Helen Gandy - However, "The New York Times" quoted an anonymous F.B.I. source in Spring 1975 that "Gandy had begun almost a year before Mr. Hoover's death and was instructed to purge the files that were in his office
Alex Haley - "The New York Times" reported that six million copies of the book had been sold by 1977
Nico - Nico returned to New York in late 1979 where her comeback concert at CBGB in early 1980 was glowingly reviewed in "The New York Times"
Hosni Mubarak - As author Chafetz in "The Search for the Lost Army" points out, on 7 October 1981, a photograph appeared on the front page of The New York Times, above the story reporting Sadat's assassination
Anwar Sadat - As author Chafetz points out in "The Search for the Lost Army", on 7 October 1981, a photograph appeared on the front page of The New York Times, above the story reporting Sadat's assassination
Jerzy Kosinski - Journalist John Corry, wrote a 6,000-word feature article in "The New York Times" in November 1982, responding and defending Kosi?ski, which appeared on the front page of the Arts and Leisure section
Daniel Goleman - McClelland recommended him for a job at "Psychology Today" from which he was recruited by "The New York Times" in 1984
Eudora Welty - "Welty Book is First Harvard U. Best Seller", Edwin McDowell, "The New York Times", March 13, 1984, page C16
Geraldine Ferraro - To defend Ferraro, the pro-choice group Catholics for a Free Choice placed an October 7, 1984, full-page ad in "The New York Times" titled "A Catholic Statement on Pluralism and Abortion"
Martina Navratilova - In 1985, Navratilova released an autobiography, co-written with "The New York Times" sports columnist George Vecsey, titled "Martina" in the U.S. and "Being Myself" in the rest of the world
Dudley Moore - In 1987, Moore was interviewed for "The New York Times" by the music critic Rena Fruchter, herself an accomplished pianist
I. M. Pei - The opening of the Louvre Pyramid coincided with four other projects on which Pei had been working, prompting architecture critic Paul Goldberger to declare 1989 "the year of Pei" in "The New York Times"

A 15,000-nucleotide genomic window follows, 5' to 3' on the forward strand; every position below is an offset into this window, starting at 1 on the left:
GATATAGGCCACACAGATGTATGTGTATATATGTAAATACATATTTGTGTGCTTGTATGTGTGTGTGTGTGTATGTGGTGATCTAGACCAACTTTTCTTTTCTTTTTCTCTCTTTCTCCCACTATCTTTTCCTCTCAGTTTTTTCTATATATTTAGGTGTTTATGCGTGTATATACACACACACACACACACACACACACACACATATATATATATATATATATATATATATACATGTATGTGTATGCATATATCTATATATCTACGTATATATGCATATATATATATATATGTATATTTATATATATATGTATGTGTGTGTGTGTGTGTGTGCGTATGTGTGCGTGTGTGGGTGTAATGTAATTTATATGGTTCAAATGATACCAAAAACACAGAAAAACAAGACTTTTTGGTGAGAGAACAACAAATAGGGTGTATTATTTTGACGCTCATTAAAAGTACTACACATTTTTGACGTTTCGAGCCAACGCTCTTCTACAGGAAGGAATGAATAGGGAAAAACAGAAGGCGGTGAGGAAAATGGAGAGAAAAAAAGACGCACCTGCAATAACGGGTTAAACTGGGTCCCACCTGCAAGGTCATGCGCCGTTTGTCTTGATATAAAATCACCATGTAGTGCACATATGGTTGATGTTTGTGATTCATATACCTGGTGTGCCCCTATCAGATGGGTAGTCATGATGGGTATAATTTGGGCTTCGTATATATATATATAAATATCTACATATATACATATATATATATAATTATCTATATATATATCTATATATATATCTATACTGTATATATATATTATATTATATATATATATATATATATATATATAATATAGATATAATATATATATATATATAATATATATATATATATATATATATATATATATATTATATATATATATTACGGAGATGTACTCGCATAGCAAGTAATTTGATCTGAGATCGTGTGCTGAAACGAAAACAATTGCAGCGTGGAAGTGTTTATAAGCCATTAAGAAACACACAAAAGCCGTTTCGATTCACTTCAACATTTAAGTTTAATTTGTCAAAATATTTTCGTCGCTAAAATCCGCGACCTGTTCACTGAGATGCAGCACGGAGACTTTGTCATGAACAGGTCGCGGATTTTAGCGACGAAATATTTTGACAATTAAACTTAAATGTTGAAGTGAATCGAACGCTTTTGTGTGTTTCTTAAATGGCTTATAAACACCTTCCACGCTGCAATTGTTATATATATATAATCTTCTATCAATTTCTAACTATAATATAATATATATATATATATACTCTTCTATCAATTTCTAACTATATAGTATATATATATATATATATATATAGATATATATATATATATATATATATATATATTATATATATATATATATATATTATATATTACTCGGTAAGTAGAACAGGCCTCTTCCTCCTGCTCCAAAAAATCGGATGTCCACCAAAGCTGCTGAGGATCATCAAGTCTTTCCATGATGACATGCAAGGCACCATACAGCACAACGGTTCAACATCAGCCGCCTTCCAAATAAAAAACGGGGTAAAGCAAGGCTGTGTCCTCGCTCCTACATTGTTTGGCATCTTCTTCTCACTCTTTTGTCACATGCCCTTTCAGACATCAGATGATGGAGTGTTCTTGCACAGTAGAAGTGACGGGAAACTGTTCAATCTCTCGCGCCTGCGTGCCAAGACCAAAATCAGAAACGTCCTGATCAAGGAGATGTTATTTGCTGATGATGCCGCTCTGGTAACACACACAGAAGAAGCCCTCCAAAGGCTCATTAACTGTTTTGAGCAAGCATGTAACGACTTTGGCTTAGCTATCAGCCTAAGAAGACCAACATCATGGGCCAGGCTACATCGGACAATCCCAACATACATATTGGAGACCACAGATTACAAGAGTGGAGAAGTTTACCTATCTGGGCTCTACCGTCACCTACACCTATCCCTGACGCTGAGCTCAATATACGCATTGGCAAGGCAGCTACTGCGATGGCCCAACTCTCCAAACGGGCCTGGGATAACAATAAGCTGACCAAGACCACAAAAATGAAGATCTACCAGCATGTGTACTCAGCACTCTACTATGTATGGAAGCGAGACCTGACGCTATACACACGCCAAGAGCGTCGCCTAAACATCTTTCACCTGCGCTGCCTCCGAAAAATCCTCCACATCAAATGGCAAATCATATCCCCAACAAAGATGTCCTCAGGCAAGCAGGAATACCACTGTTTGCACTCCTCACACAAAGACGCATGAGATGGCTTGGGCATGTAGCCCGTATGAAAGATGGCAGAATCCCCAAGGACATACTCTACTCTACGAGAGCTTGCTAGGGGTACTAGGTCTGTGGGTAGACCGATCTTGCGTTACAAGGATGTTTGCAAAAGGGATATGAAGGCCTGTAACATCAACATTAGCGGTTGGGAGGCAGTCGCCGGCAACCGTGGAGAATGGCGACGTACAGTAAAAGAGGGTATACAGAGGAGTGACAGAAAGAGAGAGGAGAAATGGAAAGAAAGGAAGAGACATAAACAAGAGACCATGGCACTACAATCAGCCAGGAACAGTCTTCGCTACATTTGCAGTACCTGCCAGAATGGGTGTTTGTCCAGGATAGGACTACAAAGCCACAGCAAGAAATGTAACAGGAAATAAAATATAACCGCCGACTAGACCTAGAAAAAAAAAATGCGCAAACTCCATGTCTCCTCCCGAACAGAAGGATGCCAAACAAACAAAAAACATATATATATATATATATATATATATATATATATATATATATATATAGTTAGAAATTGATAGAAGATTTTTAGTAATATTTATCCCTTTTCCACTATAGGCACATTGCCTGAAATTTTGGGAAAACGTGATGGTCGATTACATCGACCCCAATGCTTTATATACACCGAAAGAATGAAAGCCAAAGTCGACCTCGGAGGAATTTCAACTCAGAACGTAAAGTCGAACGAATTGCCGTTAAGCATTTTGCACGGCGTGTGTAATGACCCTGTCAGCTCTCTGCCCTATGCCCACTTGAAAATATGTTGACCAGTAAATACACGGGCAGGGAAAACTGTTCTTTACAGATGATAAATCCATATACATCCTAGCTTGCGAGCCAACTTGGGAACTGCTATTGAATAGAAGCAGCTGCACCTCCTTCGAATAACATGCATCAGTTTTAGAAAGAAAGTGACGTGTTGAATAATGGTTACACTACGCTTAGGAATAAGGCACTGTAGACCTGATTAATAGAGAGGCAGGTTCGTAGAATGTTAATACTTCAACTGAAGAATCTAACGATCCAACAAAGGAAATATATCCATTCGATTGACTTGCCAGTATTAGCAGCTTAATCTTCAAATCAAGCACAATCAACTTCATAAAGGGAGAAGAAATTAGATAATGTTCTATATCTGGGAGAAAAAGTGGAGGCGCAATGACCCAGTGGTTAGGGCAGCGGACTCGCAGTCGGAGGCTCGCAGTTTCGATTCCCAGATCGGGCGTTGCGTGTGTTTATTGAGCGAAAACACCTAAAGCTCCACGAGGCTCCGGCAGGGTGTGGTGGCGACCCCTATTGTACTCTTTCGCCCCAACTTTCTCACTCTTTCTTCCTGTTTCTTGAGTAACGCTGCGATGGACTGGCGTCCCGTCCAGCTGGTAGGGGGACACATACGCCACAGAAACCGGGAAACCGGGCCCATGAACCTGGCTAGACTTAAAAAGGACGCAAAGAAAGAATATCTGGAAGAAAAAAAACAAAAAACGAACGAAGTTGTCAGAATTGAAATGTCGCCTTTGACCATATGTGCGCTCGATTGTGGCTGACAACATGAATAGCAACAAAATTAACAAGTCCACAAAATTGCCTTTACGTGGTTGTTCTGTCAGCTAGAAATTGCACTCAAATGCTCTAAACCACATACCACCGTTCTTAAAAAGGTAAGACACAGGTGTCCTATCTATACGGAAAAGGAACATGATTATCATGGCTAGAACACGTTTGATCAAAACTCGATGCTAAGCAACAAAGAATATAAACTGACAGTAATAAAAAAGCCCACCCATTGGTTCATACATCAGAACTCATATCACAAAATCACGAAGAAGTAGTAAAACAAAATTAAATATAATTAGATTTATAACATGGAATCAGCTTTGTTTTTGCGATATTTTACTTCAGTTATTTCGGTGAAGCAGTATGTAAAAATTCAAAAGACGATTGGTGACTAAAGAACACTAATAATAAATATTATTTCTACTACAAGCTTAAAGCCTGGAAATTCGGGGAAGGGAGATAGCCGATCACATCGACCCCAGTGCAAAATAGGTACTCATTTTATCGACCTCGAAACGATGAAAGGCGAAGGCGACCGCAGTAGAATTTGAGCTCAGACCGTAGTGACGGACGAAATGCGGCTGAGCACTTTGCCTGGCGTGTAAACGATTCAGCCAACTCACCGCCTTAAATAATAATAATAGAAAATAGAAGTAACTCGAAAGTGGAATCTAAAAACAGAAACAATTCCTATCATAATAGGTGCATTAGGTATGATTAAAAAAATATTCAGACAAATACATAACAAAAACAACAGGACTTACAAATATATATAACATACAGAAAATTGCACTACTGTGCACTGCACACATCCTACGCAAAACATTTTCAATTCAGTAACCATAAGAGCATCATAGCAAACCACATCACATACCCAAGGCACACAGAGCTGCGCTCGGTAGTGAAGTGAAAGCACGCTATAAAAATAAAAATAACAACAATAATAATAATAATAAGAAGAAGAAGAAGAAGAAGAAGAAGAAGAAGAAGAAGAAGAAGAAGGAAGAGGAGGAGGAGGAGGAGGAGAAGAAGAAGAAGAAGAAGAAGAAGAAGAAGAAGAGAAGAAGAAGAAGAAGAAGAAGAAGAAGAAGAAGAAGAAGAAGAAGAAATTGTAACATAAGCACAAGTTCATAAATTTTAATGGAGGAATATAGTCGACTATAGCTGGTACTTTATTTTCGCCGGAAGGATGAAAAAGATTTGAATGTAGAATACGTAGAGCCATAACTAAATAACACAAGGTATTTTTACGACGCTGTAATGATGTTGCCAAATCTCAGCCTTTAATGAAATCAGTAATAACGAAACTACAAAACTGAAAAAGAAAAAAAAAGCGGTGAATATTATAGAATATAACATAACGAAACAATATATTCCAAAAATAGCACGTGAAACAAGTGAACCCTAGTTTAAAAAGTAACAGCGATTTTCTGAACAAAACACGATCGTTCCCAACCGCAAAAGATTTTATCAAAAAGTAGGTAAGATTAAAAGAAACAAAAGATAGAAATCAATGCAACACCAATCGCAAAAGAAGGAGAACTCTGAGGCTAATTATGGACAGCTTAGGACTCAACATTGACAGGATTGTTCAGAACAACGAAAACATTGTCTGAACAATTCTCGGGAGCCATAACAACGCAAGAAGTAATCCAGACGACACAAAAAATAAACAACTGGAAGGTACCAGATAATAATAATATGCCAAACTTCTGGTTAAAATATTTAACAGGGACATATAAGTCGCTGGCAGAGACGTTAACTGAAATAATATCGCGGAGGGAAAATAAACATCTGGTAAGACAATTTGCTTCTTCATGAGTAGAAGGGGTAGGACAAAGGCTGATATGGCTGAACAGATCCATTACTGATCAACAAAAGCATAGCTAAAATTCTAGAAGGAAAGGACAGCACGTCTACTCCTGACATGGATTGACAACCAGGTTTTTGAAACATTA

Rush Limbaugh - In the 1990s Limbaugh's books "The Way Things Ought to Be" and "See, I Told You So" made "The New York Times" Best Seller list
Rush Limbaugh - Limbaugh frequently mentions the EIB network, but this is a mythic construction, as he told "The New York Times" in 1990
John Grisham - "The Firm" remained on the "The New York Times"' bestseller list for 47 weeks, and became the bestselling novel of 1991
Rush Limbaugh - In December 1990, journalist Lewis Grossberger wrote in "The New York Times" that Limbaugh had "more listeners than any other talk show host" and described Limbaugh's style as "bouncing between earnest lecturer and political vaudevillian"
Jerzy Kosinski - Kosi?ski's novels have appeared on "The New York Times" Best Seller list, and have been translated into over 30 languages, with total sales estimated at 70 million in 1991
Adolph Ochs - Ochs' great-grandson Arthur Ochs Sulzberger, Jr. has been publisher of "The New York Times" since 1992
Norodom Sihanouk - A profile of Sihanouk in "The New York Times" stated that the King met Monique Izzi in 1951, when he awarded her a prize in a beauty pageant
Liev Schreiber - Along with his screen work, Schreiber is a well-respected classical actor; in a 1998 review of the Shakespeare play "Cymbeline," "The New York Times" called his performance "revelatory" and ended the article with the plea, "More Shakespeare, Mr. Schreiber
Jamie Lee Curtis - Her 1998 book, "Today I Feel Silly, and Other Moods That Make My Day", made the best-seller list in "The New York Times"
John Irving - Irving returned in 1998 with "A Widow for One Year", which was named a "New York Times" Notable Book
Geraldine Ferraro - She partnered with Laura Ingraham, starting in , in writing the alternate-weeks column "Campaign Countdown" on the 2000 presidential election for The New York Times Syndicate
Andrew Lloyd Webber - Having achieved great popular success in musical theatre, in 2001, "The New York Times" referred to Lloyd Webber as being "the most commercially successful composer in history
Nigella Lawson - Also in 2002, she began to write a fortnightly cooking articles for "The New York Times", and brought out a profitable line of kitchenware, called the Living Kitchen range, which is sold by numerous retailers
Michael Crichton - Peter Doran, author of the paper in the January 2002, issue of "Nature" which reported the finding referred to above that some areas of Antarctica had cooled between 1986 and 2000, wrote an opinion piece in the July 27, 2006, "The New York Times" in which he stated "Our results have been misused as 'evidence' against global warming by Michael Crichton in his novel "State of Fear"